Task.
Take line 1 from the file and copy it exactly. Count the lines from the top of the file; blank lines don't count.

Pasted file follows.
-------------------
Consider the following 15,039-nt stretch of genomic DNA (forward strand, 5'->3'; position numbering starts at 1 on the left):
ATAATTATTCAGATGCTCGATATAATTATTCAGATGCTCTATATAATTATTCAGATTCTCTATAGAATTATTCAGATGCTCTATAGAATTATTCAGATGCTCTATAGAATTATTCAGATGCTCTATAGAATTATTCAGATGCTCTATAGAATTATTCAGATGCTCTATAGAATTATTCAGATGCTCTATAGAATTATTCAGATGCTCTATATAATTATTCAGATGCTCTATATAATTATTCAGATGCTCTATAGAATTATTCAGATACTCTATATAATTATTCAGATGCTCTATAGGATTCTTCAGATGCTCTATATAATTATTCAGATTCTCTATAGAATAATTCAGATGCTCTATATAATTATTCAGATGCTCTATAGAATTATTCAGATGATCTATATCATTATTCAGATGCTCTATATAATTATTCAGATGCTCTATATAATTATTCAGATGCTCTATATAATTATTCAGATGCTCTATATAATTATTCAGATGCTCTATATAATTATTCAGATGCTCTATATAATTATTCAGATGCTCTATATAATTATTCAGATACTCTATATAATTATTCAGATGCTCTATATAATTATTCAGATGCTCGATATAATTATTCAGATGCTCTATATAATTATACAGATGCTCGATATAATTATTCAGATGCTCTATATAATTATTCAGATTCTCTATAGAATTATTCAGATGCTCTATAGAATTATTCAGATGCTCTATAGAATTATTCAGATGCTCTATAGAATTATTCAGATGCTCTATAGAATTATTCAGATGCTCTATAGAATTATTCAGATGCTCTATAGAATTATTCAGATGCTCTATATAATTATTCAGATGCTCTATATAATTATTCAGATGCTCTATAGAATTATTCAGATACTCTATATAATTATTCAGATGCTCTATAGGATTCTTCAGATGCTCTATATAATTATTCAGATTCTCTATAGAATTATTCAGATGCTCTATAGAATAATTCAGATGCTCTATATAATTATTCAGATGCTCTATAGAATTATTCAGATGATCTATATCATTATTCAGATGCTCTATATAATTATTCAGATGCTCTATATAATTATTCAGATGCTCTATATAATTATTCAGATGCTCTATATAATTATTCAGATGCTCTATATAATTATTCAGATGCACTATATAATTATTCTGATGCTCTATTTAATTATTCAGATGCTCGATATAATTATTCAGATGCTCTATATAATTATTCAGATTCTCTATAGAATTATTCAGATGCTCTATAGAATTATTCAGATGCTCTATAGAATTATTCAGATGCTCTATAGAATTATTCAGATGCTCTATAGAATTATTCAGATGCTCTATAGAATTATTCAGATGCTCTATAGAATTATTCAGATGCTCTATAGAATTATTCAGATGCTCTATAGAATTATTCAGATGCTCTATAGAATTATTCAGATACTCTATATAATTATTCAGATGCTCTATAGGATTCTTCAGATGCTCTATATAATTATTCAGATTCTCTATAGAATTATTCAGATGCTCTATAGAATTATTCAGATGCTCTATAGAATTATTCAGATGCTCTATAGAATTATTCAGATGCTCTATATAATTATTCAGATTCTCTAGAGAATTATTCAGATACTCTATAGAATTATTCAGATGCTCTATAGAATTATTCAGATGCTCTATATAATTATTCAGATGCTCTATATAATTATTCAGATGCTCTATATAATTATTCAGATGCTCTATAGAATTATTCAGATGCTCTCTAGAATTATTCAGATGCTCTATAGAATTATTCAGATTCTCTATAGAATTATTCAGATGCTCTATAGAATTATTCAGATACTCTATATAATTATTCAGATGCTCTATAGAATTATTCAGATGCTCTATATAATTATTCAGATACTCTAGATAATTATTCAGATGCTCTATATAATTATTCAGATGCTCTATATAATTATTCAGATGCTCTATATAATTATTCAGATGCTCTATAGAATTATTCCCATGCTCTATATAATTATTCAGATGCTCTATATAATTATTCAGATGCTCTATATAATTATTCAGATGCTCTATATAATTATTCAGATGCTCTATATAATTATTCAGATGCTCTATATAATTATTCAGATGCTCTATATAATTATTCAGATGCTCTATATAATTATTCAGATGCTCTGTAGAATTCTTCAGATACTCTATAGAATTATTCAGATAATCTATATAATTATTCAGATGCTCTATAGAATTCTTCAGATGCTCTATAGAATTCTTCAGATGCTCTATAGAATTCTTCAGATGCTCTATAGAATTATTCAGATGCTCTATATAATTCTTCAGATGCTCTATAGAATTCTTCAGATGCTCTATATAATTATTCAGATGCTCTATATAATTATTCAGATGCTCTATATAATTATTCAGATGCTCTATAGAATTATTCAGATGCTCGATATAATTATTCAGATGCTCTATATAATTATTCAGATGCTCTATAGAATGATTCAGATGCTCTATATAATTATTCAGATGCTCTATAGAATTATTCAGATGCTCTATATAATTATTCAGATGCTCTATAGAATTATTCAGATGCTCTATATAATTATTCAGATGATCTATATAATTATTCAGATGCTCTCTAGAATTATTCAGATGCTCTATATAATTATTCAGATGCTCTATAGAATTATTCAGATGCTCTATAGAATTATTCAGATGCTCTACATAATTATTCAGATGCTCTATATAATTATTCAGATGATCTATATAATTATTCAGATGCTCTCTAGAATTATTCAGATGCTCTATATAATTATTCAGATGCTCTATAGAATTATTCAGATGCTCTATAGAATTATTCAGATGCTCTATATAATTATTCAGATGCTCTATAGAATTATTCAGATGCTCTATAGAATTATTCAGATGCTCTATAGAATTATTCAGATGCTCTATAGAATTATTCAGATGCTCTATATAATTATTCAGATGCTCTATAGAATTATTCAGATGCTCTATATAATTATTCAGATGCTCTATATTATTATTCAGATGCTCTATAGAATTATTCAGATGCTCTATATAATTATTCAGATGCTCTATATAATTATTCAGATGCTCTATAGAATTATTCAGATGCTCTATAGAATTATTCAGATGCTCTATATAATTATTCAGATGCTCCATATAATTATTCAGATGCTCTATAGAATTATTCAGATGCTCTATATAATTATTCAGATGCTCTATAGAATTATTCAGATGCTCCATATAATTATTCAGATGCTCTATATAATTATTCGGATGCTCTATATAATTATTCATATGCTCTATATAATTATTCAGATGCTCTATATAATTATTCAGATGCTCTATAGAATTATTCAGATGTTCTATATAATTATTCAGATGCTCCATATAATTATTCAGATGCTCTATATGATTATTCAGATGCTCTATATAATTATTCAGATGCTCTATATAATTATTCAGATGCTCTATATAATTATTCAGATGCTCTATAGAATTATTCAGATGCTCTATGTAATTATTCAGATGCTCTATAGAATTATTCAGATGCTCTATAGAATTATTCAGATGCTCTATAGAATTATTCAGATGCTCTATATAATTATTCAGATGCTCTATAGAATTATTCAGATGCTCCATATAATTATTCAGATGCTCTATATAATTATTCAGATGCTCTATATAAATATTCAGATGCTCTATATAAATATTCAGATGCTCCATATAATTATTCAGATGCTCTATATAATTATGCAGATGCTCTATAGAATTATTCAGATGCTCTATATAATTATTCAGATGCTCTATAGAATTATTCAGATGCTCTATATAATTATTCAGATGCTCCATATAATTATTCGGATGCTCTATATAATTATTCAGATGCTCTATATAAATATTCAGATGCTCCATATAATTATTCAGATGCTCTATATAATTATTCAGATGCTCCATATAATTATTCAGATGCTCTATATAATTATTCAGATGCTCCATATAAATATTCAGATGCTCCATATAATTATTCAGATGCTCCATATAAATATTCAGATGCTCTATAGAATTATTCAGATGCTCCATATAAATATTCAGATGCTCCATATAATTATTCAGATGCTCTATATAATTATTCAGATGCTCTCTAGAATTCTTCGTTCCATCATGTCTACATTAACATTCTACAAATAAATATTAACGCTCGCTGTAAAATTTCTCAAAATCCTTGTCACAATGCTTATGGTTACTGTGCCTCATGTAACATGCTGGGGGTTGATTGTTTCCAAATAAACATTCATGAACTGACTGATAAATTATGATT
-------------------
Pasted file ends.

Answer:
Consider the following 15,039-nt stretch of genomic DNA (forward strand, 5'->3'; position numbering starts at 1 on the left):